Have you heard the depressing statistics? Almost half of Americans will bravely make a resolution, and 80% of those who do will give up before Valentine’s Day.
Who are the lucky 20%? According to Psychology Today, “Achieving New Year's resolutions is not a matter of luck. It’s a goal-setting skill that everyone can accomplish.”
You need to set the right goal at the right time, for you. Make a minimum of three appointments with yourself to evaluate your present, consider your future, and determine your “why?” Log them in your calendar, and choose something specific ahead of time as a reward for not canceling.
The Dreaded "G" Word
Reams of data exist on how to set goals, yet many people do it wrong or don’t set them at all. Try taking a new look at an old recommendation. Carve out time to spend with yourself getting to know what you want. Think of it as your own one-on-one without your manager or a form to sign. This is just you getting real.
Steps 1-3: Where You're At
- You’re the most important person on your career path, so forget about your significant other’s hopes or your parents’ dreams. Set a timer and brainstorm. Ask yourself what you want more of, less of, the most—and write down your answers.
- Make a list of the things you do in your job every day, and then make a list of the things that you enjoy. Now compare the two lists
- Evaluate your present skill set, strengths and weaknesses. Are you great at training, crunching numbers, evaluating people? Where could you use immediate improvement?
Steps 4-6: Where You're Going
Get comfortable imagining your future. According to Slate “Curiosity about what might happen in the future, the ability to imagine how things could be different, and empathy for our future selves are all necessary if we want to create change in our own lives or the world around us.”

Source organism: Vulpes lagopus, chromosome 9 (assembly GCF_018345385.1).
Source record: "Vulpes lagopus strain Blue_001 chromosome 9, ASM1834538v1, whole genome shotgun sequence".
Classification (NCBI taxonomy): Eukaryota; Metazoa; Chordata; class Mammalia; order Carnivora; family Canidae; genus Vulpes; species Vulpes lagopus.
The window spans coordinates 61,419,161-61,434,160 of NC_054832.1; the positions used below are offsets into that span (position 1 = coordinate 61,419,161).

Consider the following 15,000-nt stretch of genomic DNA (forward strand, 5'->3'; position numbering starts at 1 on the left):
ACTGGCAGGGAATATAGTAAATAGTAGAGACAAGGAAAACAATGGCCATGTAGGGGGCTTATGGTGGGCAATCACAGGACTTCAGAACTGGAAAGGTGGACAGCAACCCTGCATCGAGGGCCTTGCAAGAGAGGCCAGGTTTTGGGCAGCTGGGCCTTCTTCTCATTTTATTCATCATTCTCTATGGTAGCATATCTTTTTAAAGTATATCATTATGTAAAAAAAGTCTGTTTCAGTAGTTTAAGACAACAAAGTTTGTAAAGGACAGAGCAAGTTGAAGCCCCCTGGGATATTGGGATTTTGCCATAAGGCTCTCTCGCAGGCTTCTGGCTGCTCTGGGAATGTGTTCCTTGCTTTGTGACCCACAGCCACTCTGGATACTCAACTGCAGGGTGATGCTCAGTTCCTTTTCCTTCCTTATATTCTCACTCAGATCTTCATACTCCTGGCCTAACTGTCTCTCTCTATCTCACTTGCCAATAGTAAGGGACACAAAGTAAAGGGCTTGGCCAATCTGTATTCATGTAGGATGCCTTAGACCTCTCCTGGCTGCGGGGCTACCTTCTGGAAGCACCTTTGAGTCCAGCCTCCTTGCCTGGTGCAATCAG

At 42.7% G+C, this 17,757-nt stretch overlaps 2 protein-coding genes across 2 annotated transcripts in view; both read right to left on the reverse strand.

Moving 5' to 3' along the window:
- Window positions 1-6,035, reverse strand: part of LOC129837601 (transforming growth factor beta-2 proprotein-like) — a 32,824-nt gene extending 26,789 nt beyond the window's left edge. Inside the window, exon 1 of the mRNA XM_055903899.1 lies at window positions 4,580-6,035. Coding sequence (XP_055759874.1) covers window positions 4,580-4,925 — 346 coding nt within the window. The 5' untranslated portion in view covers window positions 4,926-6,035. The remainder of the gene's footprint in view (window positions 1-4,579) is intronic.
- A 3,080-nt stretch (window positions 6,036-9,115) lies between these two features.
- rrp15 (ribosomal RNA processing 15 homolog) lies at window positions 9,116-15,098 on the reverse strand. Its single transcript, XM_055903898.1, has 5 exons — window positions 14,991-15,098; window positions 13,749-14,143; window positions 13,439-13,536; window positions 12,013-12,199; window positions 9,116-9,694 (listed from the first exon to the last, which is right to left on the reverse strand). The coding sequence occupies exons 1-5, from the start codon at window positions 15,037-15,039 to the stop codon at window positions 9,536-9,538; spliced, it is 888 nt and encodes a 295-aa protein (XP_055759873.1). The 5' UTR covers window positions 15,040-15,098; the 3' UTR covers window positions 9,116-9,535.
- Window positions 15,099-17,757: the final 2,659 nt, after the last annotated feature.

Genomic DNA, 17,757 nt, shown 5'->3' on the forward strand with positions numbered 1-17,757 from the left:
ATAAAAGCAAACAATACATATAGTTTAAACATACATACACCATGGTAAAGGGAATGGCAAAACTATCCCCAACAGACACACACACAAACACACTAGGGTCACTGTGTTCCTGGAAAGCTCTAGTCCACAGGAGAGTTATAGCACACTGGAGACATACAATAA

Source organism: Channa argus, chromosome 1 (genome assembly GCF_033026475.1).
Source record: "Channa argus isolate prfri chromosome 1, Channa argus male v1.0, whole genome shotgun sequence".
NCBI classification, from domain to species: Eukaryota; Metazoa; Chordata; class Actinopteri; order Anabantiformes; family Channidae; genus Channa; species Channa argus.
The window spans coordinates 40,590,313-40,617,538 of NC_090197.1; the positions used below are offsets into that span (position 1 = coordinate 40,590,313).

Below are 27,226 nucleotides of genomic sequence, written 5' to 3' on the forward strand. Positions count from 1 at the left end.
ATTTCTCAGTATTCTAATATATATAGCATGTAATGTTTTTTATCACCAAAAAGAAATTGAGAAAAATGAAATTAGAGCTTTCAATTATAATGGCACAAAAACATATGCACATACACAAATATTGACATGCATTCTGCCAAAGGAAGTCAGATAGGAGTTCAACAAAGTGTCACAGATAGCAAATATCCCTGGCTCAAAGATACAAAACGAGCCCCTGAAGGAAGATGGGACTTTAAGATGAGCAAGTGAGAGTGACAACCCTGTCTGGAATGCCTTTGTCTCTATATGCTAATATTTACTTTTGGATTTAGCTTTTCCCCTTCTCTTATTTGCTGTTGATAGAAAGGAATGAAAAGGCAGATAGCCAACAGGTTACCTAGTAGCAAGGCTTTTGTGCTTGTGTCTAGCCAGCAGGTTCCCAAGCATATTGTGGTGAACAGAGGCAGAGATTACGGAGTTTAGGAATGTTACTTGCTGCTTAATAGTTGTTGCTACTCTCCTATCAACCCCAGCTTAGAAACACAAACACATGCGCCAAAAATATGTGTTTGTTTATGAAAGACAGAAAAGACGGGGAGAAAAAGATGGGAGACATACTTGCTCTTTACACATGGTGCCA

But you can’t stop at creating pretty pictures in your head. Your second appointment with yourself is to look forward. Get serious and predict your future.
- It’s three years from now (one year may not be enough time, five years may be too long), where are you working? What are you wearing? How much are you earning? Envision your title and even your office. Write down what you see using plenty of adjectives.
- Work backwards from this image. What does the path look like from where you are now to your dream destination?
- If you’re off course, identify and list the steps needed to get you on the right track.
Steps 7-9: The Crucial Question - Why?
Enjoying your free time means you do what you love with people you enjoy, in a way that brings about a desired reaction of laughter, exhilaration, physical release, or mental stimulation.
Work should provide the same things. Goals tied to passion, curiosity, or with personal significance inspire dedication.
- To make true change in the New Year start by identifying your core values.
- Think about the type of person you want to be. What can you change to move you closer to that picture? Once you have the image, it will be easier to outline meaningful action to move you closer to your personal ideal.
- Ask yourself what motivates you, and be honest about the answer. Is it money, recognition, personal challenge? Know what works for you.
Action is the Objective
Now that you’ve laid the ground work, you’re ready to set achievable goals that stretch you and have a real chance to impact your life in a positive way. All the familiar advice still applies. Yes, goals should be measurable and they should have a time factor, etc. But apply the following guidelines, and your chances for success instantly go up:
- Take a SMALL step and build on your success.
- Edit your story, but first write down what isn’t working. Acknowledge where you’ve been inconsistent in the past. Then write a new story.
- Give yourself a deadline, followed by a reward.
Click here for more tips and resources from Advanced Resources to help make 2019 the year you crush all your goals.
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